Thoughts on Fair Use for Australia
Kim Weatherall with a great summary of the issues to consider if you're submitting comments to the Australian government on whether and how Australia should codify fair use: (Weatherall's Law)

Meanwhile, Back at the Jihad
The MPAA is filing lawsuits against people who provide BitTorrrent trackers that include metadata files on TV shows: (CNET)

Licensing Complexities Kill Podcast
According to this article, under ASCAP rules podcasting can't be classified as time-shifted streaming. That means that radio stations can't just switch to podcasting their broadcast shows, as podcast pioneer Infinity Radio belatedly discovered:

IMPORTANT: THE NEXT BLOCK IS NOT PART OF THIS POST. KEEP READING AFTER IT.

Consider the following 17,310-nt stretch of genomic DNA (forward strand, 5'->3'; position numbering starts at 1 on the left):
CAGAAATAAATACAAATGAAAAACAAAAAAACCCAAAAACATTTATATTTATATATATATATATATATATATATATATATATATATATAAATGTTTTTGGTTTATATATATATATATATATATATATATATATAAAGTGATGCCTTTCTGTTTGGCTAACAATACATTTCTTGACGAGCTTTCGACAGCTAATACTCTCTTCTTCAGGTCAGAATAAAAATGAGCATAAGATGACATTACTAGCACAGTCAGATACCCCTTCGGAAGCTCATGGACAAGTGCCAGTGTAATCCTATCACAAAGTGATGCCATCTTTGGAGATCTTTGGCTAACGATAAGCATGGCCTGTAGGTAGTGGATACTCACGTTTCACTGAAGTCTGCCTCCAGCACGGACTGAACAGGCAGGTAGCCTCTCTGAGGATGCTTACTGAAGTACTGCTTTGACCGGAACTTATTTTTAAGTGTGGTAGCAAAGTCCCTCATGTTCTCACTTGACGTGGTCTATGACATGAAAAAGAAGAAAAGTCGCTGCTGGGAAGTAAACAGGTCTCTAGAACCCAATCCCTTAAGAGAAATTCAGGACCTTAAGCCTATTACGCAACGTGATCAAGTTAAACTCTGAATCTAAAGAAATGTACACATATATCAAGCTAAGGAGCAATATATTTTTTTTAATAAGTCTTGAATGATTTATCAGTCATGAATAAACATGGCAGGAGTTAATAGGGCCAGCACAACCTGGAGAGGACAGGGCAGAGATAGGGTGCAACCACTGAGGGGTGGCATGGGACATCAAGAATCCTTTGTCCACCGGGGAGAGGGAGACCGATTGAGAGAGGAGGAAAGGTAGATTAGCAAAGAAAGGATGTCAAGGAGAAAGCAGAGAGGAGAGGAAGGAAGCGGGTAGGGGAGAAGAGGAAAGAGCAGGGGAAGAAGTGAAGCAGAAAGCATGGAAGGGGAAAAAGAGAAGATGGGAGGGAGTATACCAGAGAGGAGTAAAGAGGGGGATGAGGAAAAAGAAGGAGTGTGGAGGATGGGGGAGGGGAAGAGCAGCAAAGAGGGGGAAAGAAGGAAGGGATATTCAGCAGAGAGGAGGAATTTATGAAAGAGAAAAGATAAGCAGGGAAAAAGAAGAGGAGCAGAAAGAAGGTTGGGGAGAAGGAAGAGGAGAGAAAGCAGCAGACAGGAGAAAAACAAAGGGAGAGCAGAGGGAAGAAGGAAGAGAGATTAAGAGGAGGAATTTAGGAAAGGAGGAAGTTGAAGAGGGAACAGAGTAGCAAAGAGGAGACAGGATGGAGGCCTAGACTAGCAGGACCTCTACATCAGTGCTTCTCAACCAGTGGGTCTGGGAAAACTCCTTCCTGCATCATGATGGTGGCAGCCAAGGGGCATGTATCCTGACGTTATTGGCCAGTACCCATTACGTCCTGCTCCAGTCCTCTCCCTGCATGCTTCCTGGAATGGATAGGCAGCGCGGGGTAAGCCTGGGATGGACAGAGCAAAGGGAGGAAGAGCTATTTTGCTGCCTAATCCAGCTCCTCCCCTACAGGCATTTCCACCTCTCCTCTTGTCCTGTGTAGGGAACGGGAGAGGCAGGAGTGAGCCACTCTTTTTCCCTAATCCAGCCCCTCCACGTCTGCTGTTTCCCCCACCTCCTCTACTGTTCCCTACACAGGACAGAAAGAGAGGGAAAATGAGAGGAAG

What's Good for the Goose...
Roger Dannenberg responds to RIAA President Cary Sherman's op-ed tarring universities for "irresponsible" use of Internet2 with a rebuttal calling the recording industry's own history of "monopolistic suppression of innovation" an irresponsible use of networks: